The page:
This is what I'm now going to be working torwards and is certainly the advice I would give. That said I ceratinly think there is nothing wrong with having two reels. One with a more geenral approach.

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Old January 28th, 2011, 02:00 AM   #8
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Would love to buy a blue ray disc of this Fernando if you ever get round to making an extended film.
Did I see four Vultures, Bearded, Black, Griffon and Egyptian? Some pretty rare birds.

HDV as well. Some "standard" zoom lens shots I assume.

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Old January 28th, 2011, 04:43 AM   #9
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Hi Fernando,

I did enjoy watching this, a good selection of clips well cut to the music.
As far as a show reel is concerned I think it is down to what you are trying to achieve with it. If you are wishing to show off your skills a wildlife cameraman then, like Mat has said, you need to show more variety of behaviour of individual animal's in order illustrate your camera skills and your ability to understand animal behaviour and able to film it in various ways. All the clips need to be spot on.
If editing and cutting to the beat plus adding sound are skills you are promoting, then yes, this show reel is very good.

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Old January 28th, 2011, 09:41 AM   #10
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Thanks everybody for your kind words and useful comments

Willard, i think there are some choices with focusing moving wildlife. For me, as a biologist and not a pro cameraman, is easier to think about ways to approach wildlife and use shorter lens (use of hides, study of behaviour, knowledge of the animal and the area, use of automatic cameras...). Other strategy for me is trying to obtain plentiful of shots of one interesting species; so, i can have some well focused shots together with a lot of unusable ones (is a question of number of posibilities...), but of course there are some limitations. By the way, i find the "animal in its environment" shots very interesting and a good subject for working with lights, colour, focus, composition... trying to obtain some beautiful and special escenes.

Mat, very interesting advise about wildlife reels. I think that mine is not a real professional reel but a personal combination of some of my preferred recent shots, a whim. The idea of concentrating in a few species and showing different angles, behaviours, kind of shots... is really interesting and perhaps i will try it in the future. Nevertheless i don't see much possibilities of obtaining work or funds with a wildlife reel here in Spain... (Is possible to see your Hudson Monarch film in the net or somewhere? I've seen some scenes and seems a fantastic work, congratulations with your success with it)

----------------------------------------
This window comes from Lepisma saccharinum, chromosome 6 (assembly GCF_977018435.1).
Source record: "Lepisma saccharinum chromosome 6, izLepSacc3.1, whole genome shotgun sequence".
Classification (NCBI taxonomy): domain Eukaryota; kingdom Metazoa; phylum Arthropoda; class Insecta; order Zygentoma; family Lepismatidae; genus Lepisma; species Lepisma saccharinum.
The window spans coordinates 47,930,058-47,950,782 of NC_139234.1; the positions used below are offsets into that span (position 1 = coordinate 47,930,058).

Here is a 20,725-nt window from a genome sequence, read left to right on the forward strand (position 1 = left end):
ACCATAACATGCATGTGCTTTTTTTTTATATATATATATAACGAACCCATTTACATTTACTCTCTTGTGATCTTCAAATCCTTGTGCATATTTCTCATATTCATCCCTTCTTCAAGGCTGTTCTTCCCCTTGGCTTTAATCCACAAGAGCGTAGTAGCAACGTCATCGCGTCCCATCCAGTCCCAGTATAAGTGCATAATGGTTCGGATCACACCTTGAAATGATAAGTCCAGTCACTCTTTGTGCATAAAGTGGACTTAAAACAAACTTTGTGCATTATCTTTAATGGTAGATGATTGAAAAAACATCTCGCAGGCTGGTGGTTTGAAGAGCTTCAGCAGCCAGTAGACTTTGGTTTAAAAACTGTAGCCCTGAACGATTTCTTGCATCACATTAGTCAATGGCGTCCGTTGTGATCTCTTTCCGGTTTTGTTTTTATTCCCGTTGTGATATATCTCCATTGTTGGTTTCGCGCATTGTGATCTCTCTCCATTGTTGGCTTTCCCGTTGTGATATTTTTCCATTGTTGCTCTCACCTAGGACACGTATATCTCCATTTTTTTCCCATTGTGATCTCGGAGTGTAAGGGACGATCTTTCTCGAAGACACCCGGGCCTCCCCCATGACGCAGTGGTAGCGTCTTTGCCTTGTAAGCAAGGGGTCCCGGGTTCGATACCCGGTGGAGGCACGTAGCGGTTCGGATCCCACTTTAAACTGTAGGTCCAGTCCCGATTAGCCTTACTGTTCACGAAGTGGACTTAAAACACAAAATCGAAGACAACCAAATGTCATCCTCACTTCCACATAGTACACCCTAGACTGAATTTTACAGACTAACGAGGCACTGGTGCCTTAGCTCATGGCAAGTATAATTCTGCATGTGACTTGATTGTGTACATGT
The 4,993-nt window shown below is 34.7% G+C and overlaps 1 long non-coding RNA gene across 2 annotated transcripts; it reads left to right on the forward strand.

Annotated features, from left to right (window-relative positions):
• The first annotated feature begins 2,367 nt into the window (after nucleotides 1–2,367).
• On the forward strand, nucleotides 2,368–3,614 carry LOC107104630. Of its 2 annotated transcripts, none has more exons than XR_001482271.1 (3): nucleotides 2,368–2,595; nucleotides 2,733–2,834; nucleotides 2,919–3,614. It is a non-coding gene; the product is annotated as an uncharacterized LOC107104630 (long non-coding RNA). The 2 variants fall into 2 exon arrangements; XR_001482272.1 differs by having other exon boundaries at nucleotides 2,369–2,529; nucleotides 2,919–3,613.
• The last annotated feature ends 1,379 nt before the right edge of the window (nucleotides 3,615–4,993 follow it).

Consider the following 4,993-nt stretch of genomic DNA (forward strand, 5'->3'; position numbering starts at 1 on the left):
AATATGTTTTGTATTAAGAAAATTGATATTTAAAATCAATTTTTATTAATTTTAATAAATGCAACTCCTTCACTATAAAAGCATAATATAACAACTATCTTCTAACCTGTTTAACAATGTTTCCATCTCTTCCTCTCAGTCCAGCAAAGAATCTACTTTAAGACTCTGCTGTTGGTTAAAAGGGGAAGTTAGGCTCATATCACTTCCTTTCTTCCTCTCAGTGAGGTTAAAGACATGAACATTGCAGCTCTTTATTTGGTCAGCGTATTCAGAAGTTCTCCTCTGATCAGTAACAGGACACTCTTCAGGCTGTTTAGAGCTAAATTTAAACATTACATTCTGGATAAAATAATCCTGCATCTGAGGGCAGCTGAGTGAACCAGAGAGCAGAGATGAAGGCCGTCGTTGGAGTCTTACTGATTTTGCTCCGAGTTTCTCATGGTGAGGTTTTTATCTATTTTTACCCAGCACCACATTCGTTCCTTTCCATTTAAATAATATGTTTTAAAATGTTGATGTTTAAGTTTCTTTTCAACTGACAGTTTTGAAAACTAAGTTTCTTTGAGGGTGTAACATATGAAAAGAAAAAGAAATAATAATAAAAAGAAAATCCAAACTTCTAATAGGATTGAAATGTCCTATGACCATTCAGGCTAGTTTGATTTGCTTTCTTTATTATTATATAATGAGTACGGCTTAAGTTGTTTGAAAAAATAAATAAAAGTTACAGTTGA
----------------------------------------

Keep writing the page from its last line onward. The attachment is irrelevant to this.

Ronald, i am working in some projects, one about bears and forest here in north spain, and perhaps in the future i could make a film and some blurays. I have worked with black vulture, but in the reel i have only shots of bearded, griffon and egyptian (a young). The only standard lens shot is the one at the begining.

Mick, you're right with the reel concept, perhaps i should'nt have called it a showreel!. Besides, i don't feel as a very good editor, my skills are very limited and i'm still learning... but if you enjoy the video i feel much better...

Best regards
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Old February 1st, 2011, 02:57 AM   #11
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Great footage, Fernando.

But I do not like the music. Quit the drumming and add something more calm - if you are absolutly sure you want music.

I never hear music when I am in the forest or in the mountains.
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Old February 5th, 2011, 06:57 PM   #12
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Hi Fernando,
Absolutely blown away by your beautiful shots and unusual footage. Now I want to go there and do the same for sure.

I watch and film wildlife for peace, art, beauty and to share our natural world with other caring people using a 7D mostly with 100-400 lens. I have a 500mm but found it just too big. If I had to produce this I would have soothing wildlife sounds and not drumming, just my kindly meant opinion.

I sometimes video wildlife even if the footage is not good just to get the sound. Then I remove traffic noise and create my own library of sounds such as bird calls, frogs, cicadas etc. Then pull these up to try to match the ambiance of what I felt in the woods or near the lake.

Hope this helps and keep us the great work, I'd love to see more as I learn from you.

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Old February 8th, 2011, 09:25 AM   #13
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Thanks Sverker and Doug for your kind words.
In previous reels i have used more gentle music letting more space for nature sounds (you can see them in my page in vimeo). I usually record nature sounds in location and use it in editing, and i like very much videos with sequences only with natural sound even some like wind in the leaves, water rumour and similar.
I must confess that in this video I tried something different, looking for some training in editing. So I searched for a more dramatic music and when i found this piece of Kevin McLeod (a fantastic composer) I was tempted to edite it with some of my wildlife action shots. It was a kind of personal choice in this moment...
I think that music is a very important part of a documentary, and nature documentaries are not an exception. Different kind of musics can contribute to the feelings in different parts of a story.